The Congress, which is currently in power in the state, announced loudly that it had been vindicated in helping farmers resist the laws. Chief Minister Charanjit Singh Channi said the BJP-led central government should 'admit on record to having made a Himalayan blunder in introducing these Bills', adding that for one year, the Centre did not bother to revisit the laws. But the Congress focused more on compensation for those who had died during the protests.

But the repeal will have the biggest impact in Uttar Pradesh where farmer organisations have managed to sustain protests against the laws for nearly a year, forcing all political parties to tailor their strategies around the protests.

The state BJP has been working to spread the message that it increased the fair and remunerative price (FRP) of sugarcane for the sugar season that started in October 2021, at Rs 290 per quintal, an increase of Rs 5 over the last year.

It also speaks of the Prime Minister Kisan Samman Nidhi, which ensures Rs 6,000 annually for small farmers. This has cut little ice, as agitating farmers retort that high diesel prices, and costlier power rates have made farming unremunerative and if the government does not assure it will continue to procure wheat, it should fix a minimum support price (MSP) below which no one should be allowed to procure.

While the recent panchayat elections in UP had jolted the BJP, which performed extremely poorly, the party had made up in the urban bodies elections later. However, other parties had quickly moved into the breach.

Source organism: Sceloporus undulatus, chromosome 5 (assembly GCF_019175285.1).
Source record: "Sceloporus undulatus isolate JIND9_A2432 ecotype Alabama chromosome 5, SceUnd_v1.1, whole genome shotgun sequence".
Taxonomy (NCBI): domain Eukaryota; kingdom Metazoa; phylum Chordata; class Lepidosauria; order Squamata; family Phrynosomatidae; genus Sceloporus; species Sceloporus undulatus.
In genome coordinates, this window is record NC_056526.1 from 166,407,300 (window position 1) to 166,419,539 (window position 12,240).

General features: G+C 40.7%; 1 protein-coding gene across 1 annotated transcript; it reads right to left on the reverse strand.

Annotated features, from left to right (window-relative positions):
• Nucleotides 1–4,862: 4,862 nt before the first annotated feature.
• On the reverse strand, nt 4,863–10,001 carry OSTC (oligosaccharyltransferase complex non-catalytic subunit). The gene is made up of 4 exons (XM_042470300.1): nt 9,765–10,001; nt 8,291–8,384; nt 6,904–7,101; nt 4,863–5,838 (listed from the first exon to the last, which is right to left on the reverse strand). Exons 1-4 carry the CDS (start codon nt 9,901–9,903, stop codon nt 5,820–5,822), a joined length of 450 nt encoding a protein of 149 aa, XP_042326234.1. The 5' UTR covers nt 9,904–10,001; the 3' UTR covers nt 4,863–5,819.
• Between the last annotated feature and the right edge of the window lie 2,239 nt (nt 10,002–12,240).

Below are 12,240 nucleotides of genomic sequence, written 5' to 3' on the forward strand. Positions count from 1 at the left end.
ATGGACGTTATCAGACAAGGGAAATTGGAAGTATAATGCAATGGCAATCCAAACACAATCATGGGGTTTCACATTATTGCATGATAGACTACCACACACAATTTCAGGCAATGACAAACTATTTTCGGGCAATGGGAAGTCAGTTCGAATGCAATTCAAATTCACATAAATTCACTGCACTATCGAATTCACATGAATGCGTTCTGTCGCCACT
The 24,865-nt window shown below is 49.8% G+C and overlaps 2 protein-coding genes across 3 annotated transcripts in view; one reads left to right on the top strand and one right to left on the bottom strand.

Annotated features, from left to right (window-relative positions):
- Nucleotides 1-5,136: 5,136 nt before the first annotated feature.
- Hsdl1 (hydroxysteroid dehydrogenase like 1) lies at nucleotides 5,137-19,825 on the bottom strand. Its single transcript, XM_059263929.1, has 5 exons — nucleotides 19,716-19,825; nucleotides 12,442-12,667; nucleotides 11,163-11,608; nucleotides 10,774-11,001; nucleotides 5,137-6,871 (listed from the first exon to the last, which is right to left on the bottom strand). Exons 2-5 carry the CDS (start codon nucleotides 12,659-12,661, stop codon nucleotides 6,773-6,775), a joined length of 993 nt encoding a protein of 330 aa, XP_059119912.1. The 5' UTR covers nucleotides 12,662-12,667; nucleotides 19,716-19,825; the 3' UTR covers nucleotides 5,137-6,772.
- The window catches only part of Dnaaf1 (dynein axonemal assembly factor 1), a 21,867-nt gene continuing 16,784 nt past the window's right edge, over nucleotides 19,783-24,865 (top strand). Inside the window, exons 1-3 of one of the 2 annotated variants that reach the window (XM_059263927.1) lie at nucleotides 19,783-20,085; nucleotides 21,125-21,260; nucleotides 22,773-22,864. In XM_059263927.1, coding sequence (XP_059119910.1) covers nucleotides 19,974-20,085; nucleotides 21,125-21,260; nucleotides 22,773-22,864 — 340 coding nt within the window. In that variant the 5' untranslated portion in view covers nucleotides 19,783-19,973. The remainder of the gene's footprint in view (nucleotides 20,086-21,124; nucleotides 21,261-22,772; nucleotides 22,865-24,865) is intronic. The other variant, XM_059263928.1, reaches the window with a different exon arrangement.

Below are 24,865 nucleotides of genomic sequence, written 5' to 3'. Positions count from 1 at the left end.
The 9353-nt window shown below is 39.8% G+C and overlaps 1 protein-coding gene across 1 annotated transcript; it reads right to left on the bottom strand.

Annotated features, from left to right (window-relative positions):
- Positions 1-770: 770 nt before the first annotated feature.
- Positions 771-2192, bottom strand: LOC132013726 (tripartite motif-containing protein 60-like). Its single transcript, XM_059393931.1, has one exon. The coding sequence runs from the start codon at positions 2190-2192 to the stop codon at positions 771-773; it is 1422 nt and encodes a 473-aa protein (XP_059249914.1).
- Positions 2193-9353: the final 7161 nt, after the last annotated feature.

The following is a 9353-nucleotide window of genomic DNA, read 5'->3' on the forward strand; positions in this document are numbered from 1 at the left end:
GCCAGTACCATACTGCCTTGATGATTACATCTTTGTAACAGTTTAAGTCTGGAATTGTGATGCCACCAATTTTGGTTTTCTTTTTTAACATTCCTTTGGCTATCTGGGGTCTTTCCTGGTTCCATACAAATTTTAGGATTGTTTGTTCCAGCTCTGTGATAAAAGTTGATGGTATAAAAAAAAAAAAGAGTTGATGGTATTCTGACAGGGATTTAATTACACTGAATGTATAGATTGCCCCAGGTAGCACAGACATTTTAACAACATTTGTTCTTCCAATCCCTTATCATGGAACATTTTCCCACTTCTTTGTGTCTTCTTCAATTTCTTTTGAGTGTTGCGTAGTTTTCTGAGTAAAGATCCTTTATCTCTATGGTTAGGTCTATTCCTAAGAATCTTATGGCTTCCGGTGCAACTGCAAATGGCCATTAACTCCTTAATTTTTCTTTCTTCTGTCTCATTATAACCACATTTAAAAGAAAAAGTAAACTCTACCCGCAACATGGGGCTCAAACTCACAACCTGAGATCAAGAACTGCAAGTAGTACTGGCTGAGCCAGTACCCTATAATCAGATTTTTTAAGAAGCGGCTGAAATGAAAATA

Samajwadi Party National President and former CM Akhilesh Yadav has been organising cycle yatras and meetings to highlight farmer issues in the state since December 2020. The state party president, Naresh Uttam Patel, has been trying to put caste alliances in place to forge a rainbow coalition of intermediate castes, including the Jats who have dominated the agitation against the farm laws.

Close on its heels, the Rashtriya Lok Dal -- which has traditionally been a big player in western UP, has held virtually a door-to-door campaign, worrying the BJP no end. Legendary Jat farmer leader Charan Singh's grandson Jayant Choudhary was among the few political figures to be allowed on stage during farmer protests. The Congress has been loud in support of the farmers, but has seen its base eroding in western UP.

Western UP contributes nearly 70 seats to the 402-member UP assembly. In 2017, the BJP had swept the region. Every survey had suggested the party would face its biggest attrition from this region because of 'non-state' actors -- the supposedly non-political farmers' group.

Modi has visited Eastern Uttar Pradesh four times, so far, to unveil new infrastructure projects. But visits to Western UP have not materialised beyond a September trip to set up a university named after Raja Mahendra Prasad Singh, an important Jat leader from Aligarh and a visit to Greater Noida for the inauguration of the Jewar airport on September 25.

Politically the decks have been cleared for more such trips after the repeal of the farm laws.

Aditi Phadnis